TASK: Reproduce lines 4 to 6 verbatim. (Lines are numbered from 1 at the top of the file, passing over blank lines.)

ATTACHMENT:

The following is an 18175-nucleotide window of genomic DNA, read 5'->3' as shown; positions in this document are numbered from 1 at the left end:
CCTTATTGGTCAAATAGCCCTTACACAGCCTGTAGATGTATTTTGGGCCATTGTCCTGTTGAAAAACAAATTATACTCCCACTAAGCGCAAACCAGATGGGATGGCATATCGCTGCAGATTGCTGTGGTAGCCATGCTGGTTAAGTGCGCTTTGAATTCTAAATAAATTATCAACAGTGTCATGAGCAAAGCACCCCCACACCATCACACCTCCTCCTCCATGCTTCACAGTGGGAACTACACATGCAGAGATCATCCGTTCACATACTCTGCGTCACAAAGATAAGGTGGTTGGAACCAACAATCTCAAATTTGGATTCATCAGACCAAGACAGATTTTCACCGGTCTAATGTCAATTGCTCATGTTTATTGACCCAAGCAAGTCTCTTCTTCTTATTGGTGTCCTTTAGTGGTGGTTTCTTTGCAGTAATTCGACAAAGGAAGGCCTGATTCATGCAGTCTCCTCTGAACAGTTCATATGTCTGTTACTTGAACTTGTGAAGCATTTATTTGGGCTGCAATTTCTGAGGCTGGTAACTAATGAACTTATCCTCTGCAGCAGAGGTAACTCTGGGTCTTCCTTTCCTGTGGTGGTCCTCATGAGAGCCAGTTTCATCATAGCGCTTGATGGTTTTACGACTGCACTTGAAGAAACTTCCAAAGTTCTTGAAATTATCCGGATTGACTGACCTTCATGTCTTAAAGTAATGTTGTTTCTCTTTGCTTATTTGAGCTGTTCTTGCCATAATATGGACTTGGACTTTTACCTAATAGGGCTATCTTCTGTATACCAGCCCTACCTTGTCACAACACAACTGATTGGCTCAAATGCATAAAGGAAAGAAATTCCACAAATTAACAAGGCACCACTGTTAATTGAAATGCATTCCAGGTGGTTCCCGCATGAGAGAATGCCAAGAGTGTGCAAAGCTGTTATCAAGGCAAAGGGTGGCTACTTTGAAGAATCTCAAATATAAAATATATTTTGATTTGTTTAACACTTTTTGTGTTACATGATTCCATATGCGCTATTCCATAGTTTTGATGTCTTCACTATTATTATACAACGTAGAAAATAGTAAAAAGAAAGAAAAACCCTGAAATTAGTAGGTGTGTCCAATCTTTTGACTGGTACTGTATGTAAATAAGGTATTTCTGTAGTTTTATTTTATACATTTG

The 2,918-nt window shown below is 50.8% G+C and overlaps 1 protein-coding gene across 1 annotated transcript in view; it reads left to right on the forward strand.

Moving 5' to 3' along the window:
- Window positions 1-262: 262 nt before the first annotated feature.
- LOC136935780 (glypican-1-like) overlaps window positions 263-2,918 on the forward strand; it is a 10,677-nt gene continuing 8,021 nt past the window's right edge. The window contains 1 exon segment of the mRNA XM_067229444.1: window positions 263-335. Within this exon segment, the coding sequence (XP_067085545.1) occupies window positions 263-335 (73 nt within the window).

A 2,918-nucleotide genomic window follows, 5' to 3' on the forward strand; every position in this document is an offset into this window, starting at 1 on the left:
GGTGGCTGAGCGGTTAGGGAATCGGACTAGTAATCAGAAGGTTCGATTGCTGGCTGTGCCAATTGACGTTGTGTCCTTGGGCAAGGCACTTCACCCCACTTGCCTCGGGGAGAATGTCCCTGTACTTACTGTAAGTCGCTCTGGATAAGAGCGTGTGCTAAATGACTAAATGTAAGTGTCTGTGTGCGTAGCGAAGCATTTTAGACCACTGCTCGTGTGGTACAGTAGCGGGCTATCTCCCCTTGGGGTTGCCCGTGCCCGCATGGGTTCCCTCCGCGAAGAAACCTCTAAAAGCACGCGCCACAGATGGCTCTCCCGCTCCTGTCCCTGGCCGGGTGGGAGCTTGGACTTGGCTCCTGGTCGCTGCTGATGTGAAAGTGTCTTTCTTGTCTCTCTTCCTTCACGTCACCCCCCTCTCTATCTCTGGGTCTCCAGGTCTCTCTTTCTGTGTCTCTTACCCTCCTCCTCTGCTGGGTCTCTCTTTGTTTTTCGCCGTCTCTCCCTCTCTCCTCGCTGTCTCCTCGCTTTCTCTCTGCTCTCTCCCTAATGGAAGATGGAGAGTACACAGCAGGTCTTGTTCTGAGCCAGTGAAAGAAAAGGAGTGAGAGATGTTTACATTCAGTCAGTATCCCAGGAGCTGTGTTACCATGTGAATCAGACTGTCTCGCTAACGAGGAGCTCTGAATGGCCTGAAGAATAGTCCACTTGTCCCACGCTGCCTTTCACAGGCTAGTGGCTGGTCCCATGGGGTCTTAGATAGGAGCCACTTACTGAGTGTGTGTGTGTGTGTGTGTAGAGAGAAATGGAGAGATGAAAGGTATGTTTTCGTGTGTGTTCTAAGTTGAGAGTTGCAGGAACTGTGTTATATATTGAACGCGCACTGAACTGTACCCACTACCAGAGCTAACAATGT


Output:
Moving 5' to 3' along the window:
- Window positions 1-262: 262 nt before the first annotated feature.
- LOC136935780 (glypican-1-like) overlaps window positions 263-2,918 on the forward strand; it is a 10,677-nt gene continuing 8,021 nt past the window's right edge. The window contains 1 exon segment of the mRNA XM_067229444.1: window positions 263-335. Within this exon segment, the coding sequence (XP_067085545.1) occupies window positions 263-335 (73 nt within the window).